Playing around with these start up profiles is the first thing we need to do

The next thing we need to do if this alone doesn't yield results is start adding 'bolt-ons' to the existing foil to try and increase its efficiency. We have a number of ideas at the moment which we are confident will reduce low speed drag. We started with a simple plain 'wedge' shaped foil and we will continue to use that as a foundation for our ideas. The fact is that it is made of some nice high modulus carbon fibre and we believe that by spending a hell of a lot more we would only make small gains in thickness and strength.

If this 'dog just won't hunt' then we will have to look at some completely different foils... maybe even an inclined 'T' foil. We aren't there yet.

We have had some interesting and constructive input from some of our other friends such as Richard Jenkins (sailing land speed record holder) and Chris and Richard from the 'Daddy long legs' foiling catamaran project. They all have significantly more experience than us with these types of foils albeit on different crafts with different problems. It's fascinating for us to listen to people who have real world experience dabbling in new frontiers. The fact that they are offering advice and lending their experience to us makes me happy. It means that we have a project that people feel good about and want to help. It really is appreciated and as always we will openly acknowledge all constructive input we get. These projects thrive on the help and input of outsiders so you really should make yourself as open as possible to it.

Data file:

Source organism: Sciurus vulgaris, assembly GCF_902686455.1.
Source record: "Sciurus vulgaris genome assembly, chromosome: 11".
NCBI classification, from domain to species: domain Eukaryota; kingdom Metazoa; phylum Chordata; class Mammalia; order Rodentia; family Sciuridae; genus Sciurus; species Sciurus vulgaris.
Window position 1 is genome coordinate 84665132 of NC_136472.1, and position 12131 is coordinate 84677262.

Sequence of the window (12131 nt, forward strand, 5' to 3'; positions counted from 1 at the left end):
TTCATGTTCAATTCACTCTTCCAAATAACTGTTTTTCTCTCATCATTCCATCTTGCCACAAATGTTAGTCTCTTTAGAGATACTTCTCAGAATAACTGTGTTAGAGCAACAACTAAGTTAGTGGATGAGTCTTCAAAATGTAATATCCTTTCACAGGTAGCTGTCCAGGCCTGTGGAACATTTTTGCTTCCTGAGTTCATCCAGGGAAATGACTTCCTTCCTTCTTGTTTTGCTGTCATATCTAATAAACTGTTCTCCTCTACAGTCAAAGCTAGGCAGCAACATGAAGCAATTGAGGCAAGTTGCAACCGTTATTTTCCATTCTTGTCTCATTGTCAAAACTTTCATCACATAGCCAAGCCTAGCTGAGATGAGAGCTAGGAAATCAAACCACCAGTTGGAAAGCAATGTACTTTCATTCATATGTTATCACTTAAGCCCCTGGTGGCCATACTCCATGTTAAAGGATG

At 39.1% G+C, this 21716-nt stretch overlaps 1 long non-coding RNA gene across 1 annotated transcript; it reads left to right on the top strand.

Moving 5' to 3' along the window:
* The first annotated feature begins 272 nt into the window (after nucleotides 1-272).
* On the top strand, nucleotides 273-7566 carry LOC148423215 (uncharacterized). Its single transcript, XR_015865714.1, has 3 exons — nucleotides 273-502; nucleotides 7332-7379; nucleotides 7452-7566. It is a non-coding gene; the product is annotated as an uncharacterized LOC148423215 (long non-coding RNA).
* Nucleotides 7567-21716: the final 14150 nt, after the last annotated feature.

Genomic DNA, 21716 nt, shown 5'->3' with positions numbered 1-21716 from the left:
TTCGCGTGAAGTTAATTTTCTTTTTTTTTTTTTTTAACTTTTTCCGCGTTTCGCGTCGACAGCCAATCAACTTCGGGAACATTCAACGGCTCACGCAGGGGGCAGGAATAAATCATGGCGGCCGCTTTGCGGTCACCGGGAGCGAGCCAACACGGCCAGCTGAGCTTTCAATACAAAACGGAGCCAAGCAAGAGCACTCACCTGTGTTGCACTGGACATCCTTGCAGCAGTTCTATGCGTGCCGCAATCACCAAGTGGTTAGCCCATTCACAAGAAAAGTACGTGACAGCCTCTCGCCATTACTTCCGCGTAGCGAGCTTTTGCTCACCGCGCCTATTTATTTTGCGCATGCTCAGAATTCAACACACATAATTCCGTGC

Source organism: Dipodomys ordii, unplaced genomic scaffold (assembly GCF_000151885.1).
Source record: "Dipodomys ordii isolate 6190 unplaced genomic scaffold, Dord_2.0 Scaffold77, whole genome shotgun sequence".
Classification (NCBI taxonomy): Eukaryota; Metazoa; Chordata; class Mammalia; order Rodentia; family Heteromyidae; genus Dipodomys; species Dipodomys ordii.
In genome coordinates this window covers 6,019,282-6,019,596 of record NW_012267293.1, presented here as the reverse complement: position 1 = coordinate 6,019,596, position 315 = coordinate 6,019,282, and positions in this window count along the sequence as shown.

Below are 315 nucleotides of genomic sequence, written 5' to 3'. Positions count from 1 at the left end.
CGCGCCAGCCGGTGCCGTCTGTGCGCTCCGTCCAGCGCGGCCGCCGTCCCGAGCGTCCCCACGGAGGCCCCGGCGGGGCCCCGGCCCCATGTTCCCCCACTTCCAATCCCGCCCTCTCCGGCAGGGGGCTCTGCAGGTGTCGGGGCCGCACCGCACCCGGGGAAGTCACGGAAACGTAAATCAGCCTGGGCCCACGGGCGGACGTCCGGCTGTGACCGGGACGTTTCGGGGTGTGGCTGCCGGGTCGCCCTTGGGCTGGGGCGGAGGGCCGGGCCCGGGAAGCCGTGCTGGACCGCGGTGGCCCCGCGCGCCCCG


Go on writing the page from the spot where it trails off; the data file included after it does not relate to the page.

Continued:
Hydroptere at speed. Image copyright Guilain Grenier/Hydroptere

So, in the mean time Helena and I have been spending some time on the Isle of Wight where we bumped into our old friends and one time adversaries from Hydroptere. They were over here chasing the elusive weather window for the Round-the-Island record. I was invited aboard for their last attempt which they tried in a strong Southerly wind. I was there to do Navigation and so got to spend a lot of time below in the flying room. It really is a mad boat. They tight reached up the Solent towards the needles in some gusty winds. We reached the Needles from Cowes in half an hour and then hit a nasty wind-over-tide situation which just slammed us in our tracks. My last entry in the log was "11:08 stopped"! I figured they would not push on due to the big messy conditions. Winds were already gusting to 30 knots.